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Page last updated at 12:55 GMT, Thursday, 21 August 2008 13:55 UK

Clouds that look like breasts

Few will have seen a sky like it. Yet this extraordinary-looking cloud formation wasn't photographed in exotic climes, but in St Albans, Hertfordshire, on a recent August evening. What is it and how did it form?

Cumulonimbus thundercloudsMammatus formationLow sun


The bobbly clouds that make this image so startling are called mammatus clouds - a name derived from the Latin word for breast. They hang under the main body of other clouds.

"There is one prerequisite for a mammatus formation - a big thunderstorm - because they form on the back edge of retreating storms," says BBC broadcast meteorologist Peter Gibbs.

In storms, air moves in rapid "up draughts" and "down draughts" and mammatus clouds are essentially pockets of air and water droplets which have descended in downward draughts, he says.

While the whole cloud might measure 0.5 of a mile (0.8km) across, each mammatus cloud or "udder" is several metres wide.

They are also referred to as "supplementary features" because they are arguably not clouds in their own right, says Gavin Pretor-Pinney, who runs the Cloud Appreciation Society. Mammatus formations can be seen on any type of cloud but look most dramatic on the cumulonimbus thunderclouds seen here, he says.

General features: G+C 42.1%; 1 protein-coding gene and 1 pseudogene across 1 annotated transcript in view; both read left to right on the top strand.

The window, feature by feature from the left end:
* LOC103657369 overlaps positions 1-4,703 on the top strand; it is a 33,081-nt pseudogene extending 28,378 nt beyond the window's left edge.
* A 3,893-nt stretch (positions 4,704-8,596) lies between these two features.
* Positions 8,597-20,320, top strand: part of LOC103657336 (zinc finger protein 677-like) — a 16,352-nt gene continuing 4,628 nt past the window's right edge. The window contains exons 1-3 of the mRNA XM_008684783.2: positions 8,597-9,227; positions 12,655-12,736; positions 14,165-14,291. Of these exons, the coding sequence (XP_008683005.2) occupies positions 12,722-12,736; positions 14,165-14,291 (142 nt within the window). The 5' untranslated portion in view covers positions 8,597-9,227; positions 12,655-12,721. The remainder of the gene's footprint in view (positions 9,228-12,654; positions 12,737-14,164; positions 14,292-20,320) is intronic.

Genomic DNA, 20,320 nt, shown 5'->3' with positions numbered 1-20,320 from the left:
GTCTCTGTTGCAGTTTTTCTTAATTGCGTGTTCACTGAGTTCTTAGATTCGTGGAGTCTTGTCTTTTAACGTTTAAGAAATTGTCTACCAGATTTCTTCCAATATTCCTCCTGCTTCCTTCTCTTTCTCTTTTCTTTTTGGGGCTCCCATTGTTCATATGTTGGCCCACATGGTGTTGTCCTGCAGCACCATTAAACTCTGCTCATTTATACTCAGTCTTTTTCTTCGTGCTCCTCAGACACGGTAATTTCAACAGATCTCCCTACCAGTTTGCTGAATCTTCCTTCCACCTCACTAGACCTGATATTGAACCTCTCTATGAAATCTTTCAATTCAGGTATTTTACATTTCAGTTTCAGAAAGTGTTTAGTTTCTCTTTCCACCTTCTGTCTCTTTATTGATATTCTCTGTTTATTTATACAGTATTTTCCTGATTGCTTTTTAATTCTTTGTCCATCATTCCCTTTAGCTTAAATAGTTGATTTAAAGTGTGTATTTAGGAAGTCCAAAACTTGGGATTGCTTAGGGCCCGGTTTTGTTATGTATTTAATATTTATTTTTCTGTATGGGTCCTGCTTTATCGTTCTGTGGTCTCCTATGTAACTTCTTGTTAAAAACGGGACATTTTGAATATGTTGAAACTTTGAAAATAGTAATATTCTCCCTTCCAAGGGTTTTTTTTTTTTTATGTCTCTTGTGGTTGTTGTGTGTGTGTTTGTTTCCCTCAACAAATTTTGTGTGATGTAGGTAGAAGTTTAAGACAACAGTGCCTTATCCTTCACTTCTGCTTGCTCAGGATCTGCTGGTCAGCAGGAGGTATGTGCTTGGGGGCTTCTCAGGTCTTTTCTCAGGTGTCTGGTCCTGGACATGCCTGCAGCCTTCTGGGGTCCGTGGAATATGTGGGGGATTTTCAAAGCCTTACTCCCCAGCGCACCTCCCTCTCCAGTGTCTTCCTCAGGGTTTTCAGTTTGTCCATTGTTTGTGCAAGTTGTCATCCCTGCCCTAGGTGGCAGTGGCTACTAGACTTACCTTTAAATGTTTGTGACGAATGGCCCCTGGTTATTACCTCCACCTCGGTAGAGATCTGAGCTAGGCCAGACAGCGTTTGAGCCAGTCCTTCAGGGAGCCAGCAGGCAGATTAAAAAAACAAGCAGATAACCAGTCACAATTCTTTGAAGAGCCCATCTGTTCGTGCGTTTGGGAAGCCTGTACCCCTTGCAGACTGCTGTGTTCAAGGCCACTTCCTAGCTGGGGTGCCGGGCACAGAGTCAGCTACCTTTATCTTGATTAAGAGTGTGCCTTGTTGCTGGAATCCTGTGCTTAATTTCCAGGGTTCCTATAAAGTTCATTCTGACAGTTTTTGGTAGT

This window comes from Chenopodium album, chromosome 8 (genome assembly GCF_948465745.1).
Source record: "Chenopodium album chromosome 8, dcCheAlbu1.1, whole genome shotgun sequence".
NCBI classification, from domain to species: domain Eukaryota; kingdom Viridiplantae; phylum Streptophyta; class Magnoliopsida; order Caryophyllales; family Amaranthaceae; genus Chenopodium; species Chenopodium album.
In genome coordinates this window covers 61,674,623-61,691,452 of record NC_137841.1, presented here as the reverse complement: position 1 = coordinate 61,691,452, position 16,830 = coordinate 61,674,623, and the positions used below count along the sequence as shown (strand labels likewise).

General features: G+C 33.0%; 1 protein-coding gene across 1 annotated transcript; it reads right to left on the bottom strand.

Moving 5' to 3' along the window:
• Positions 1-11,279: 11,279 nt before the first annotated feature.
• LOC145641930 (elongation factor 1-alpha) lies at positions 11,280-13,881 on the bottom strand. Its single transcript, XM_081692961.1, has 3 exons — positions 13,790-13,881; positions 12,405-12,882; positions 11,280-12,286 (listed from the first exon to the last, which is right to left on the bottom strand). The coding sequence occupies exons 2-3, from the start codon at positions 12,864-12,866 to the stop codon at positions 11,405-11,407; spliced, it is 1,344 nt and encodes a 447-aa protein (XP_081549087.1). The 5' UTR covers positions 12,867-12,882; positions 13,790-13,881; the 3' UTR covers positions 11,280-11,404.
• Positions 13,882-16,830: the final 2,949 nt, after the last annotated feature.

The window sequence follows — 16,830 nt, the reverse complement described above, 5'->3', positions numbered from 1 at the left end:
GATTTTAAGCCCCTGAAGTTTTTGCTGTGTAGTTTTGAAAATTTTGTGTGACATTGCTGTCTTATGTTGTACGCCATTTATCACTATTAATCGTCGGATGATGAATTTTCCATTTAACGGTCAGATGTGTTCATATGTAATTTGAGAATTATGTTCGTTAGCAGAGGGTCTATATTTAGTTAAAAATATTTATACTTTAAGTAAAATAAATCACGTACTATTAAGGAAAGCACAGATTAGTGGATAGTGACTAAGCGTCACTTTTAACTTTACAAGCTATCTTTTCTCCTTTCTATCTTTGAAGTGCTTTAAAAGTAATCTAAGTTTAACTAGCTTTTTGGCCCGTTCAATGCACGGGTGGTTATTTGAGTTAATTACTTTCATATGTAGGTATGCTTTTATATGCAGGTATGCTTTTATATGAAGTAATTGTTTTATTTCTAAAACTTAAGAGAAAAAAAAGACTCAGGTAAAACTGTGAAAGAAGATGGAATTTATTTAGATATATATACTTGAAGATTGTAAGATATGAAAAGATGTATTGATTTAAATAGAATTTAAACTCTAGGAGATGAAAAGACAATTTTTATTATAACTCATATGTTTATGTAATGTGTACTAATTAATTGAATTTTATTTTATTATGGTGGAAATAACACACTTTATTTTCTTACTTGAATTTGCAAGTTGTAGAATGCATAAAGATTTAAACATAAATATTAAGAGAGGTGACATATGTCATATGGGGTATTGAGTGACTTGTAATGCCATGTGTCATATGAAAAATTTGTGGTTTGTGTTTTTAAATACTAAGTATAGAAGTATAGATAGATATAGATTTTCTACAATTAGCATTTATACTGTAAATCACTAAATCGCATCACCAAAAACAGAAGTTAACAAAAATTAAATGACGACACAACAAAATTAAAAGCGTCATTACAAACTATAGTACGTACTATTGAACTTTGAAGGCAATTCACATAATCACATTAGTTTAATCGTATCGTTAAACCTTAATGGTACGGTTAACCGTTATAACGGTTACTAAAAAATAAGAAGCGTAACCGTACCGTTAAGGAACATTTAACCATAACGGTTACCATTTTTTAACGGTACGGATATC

They will usually last no more than five to 10 minutes.


Grey, brooding cumulonimbus clouds cause thunderstorms. They are menacingly dark because they are about four to five miles (6.4 - 8km) thick or tall, according to Mr Gibbs.

They contain ice crystals which frequently produce hail stones and torrential rain.


According to experts, the low lying sun at 7.30pm, when this picture was taken is what makes this formation so spectacular, because it highlights the edge of the clouds and brings out their formation.

"The lighting is just right in this photo - but mammatus formations are not just a British phenomenon, they can be seen all over the world," adds Mr Gibbs.

  • Mammatus formations are not that uncommon, they occur after most thunderstorms, says Mr Gibbs.
  • But dramatic scenes like this are only captured about once a year, says Mr Pretor-Pinney.
  • The clouds are about 15 miles (24km) away in this photo, he estimates.
  • Mammatus clouds might be behind some UFO sightings.
  • "These visually arresting clouds draw attention to the beauty and drama of what is happening in the sky - and people spend too long looking at their feet," says Mr Pretor-Pinney.
  • The picture was taken by Ian Pattison, 31, on 12 August.


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